|Posted By:||Deborah Brownfield - Stanley|
|Subject:||Rebecca Spurgeon ~ Monroe County, Iowa|
|Post Date:||March 22, 2007 at 02:12:56|
|Forum:||Spurgeon Family Genealogy Forum|
Burlington Weekly Hawkeye
Burlington, Des Moines, Iowa
March 18, 1865
- The residence of Martin Eversole, near Virginia Grove, Louisa
county, was destroyed by fire on Monday last. The Republican states its
contents were also mostly consumed, and that the property was uninsured.
- Col. Darius E. Cook, of the 2d Iowa infantry, has been confirmed
Brigadier General by brevet.
- The Chicago Journal says "Iowa is the most thoroughly Republican
State in the Northwest."
- Sullivan, the young man who in a fit of insanity killed his mother
with an ax, in Appanoose county, has been sent to the Hospital for the
Insane. So says the Appanoose Citizen.
- We learn from the Marengo Review, that the Temperance Ticket
triumphed at the election in that place. The contest was spirited. C.D.
Hostetter was elected Mayor.
- We learn from the Charles City Intelligencer that Patrick Burns, a
citizen of Floyd county, was recently killed by a falling tree. He was found
with the tree lying upon his head, and both hands grasping the handle of the
- The Albia Union says that on the night of the 5th instant some
infamous villains stole from the residence of Nancy Beedle and Rebecca
Spurgeon, of Monroe County, two trunks and two pine boxes filled with dry
goods. A reward of two hundred dollars is offered for the arrest of the
thieves and the recovery of the property.
- Mr. James Kelly, while at work in Mr. Allen's steam saw mill, near
Oskaloosa, was so badly injured by a circular saw as to necessitate the
amputation of his left arm.
- The Courier learns that Maj. A.H. Hamilton, of the 36th Iowa, is
to have a clerkship in the Senate at Washington.
THE FIRE - The fire Tuesday night originated in the old wooden
structure near the corner of Fourth and Jefferson streets, the lower story
of which was occupied by Mr. McGrue as a grocery store, and the upper story
by F. Ead, as a shoemaker's shop. Mr. McGrue's stock was insured for $800,
which will fully cover his loss; and we are informed that the leather and
tools of the shop above were nearly all removed and saved.
The adjoining building, on the corner, was occupied by Lange & Co.,
grocers, whose stock was valued at $3,000 - insured for $3,400. Mr. Hageman
and family lived in the rooms above, upon whose furniture there was an
insurance of $400, which will no more than cover his loss.
The Neally House was damaged to the extent of $300 or $400 - fully
insured. The window-blinds, sashes, doors, &c, on the north side of the
building were all destroyed, and the furniture was damaged considerably by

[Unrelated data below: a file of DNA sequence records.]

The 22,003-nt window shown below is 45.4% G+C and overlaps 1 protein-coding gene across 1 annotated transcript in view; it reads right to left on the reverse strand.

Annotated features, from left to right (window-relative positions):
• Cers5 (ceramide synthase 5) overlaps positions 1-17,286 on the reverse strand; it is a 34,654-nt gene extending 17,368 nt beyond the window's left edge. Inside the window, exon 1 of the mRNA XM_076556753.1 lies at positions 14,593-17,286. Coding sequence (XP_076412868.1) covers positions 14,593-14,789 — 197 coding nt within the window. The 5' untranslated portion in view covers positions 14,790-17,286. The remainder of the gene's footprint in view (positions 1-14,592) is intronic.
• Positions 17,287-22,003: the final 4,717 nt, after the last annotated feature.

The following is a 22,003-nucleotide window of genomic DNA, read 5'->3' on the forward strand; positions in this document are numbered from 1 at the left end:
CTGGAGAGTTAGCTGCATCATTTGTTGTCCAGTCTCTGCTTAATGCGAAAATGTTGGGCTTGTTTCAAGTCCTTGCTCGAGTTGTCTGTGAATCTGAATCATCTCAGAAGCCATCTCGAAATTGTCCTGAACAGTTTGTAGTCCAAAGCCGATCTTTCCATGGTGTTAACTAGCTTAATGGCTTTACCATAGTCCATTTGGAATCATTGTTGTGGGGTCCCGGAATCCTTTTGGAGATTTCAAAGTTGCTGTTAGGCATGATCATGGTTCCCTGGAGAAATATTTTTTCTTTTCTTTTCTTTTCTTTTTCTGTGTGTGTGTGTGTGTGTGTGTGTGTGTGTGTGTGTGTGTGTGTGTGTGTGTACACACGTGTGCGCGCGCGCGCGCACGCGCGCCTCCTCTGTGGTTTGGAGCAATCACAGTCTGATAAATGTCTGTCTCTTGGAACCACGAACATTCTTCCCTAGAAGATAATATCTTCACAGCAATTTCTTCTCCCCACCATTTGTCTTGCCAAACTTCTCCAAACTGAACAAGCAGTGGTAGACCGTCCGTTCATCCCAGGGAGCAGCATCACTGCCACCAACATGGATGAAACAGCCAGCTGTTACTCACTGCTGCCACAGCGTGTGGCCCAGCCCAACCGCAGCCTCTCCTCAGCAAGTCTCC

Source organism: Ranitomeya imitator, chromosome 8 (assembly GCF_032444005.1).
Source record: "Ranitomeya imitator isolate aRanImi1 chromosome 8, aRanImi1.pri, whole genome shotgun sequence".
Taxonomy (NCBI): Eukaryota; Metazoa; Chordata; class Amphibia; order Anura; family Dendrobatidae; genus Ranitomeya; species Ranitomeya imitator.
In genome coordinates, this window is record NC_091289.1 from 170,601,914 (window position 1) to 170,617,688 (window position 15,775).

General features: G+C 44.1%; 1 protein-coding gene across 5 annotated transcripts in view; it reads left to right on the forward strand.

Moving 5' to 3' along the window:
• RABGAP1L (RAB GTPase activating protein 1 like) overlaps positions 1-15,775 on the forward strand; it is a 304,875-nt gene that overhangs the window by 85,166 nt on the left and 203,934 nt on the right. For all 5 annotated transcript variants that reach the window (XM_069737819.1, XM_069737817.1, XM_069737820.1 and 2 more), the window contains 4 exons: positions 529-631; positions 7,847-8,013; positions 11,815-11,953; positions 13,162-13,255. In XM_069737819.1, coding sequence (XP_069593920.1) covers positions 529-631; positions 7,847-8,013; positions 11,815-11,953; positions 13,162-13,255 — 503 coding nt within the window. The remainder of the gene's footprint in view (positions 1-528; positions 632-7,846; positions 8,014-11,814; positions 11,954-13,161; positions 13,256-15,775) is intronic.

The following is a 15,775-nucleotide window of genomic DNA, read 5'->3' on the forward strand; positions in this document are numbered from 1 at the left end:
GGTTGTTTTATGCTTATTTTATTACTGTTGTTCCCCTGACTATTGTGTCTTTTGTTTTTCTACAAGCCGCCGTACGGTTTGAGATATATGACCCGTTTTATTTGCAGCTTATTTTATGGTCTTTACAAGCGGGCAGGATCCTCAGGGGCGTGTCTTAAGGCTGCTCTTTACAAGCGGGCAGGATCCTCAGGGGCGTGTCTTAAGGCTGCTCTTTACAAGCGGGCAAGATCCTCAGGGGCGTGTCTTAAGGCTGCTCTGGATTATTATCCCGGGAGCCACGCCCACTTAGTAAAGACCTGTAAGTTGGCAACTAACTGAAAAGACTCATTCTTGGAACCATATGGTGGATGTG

water and removal.
The new brick house of J.L. Corse, contiguous to the fire and the
stores adjoining were only saved by the most extraordinary exertions. The
fire at one time found its way through the wall and ignited a large lot of
wall paper, but was finally subdued. So intense was the heat that the walls
were warped inwardly some two or three inches and cracked from top to
bottom. The injury done to Mr. Corse's stock and building will reach $1,000
or $1,500 - fully covered by insurance. A large portion of his stock of
books and paper was removed, by which it was more or less damaged.
The inefficiency of the Fire Department was manifest from the outset.
The engines were not on the ground until the worst was over, and the hook
and ladder company, for want of ropes and other appurtenances, were able to
render but trifling service. Burlington should have two good fire companies,
a hook and ladder and also a hose company. We trust the authorities will
take the necessary action to get up and sustain organizations of this
character, so essential to the well being and safety of every well regulated
city. The fire of Tuesday night was the first of any consequence that has
occurred in this community for nearly two years.
At Trinity Church, March 8th, 1865, by Rev. F. Emerson Judd, JOHN G.
FORREST, of this place to Miss MATTIE J. DODGE of Burlington,
In Danville, Iowa, on the 12th inst., by Rev. D. B. Davidson, ISAAC V.
SHAVER, of New London, to Miss CELIA SEYMOUR, of the former place.
In New London, Iowa, on the 8th of March, by Rev. John Haydey, Mr.
AUGUSTUS S. CONE, of the 1st Iowa Engineer Corps, and Miss SARAH E. HAMPTON.
In Morning Sun, March 2d, at the residence of the bride's mother, by
Rev. D.T. Campbell, Mr. BENTON COPELAND, of Washington Co., to Miss
CATHARINE R. LAKIN, of Morning Sun.
On Brush Creek, Des Moines county, Iowa, February 24th, Mrs. ANN MORE,
widow of the late Francis More, aged 66 years.
Mrs. More was a native of Virginia, a consistent and faithful member
of the Methodist Church, an affectionate wife and mother and for twenty-six
years a resident of Des Moines county.
Posted at this site with Cathy's permission
Cathy Joynt Labath
Iowa Old Press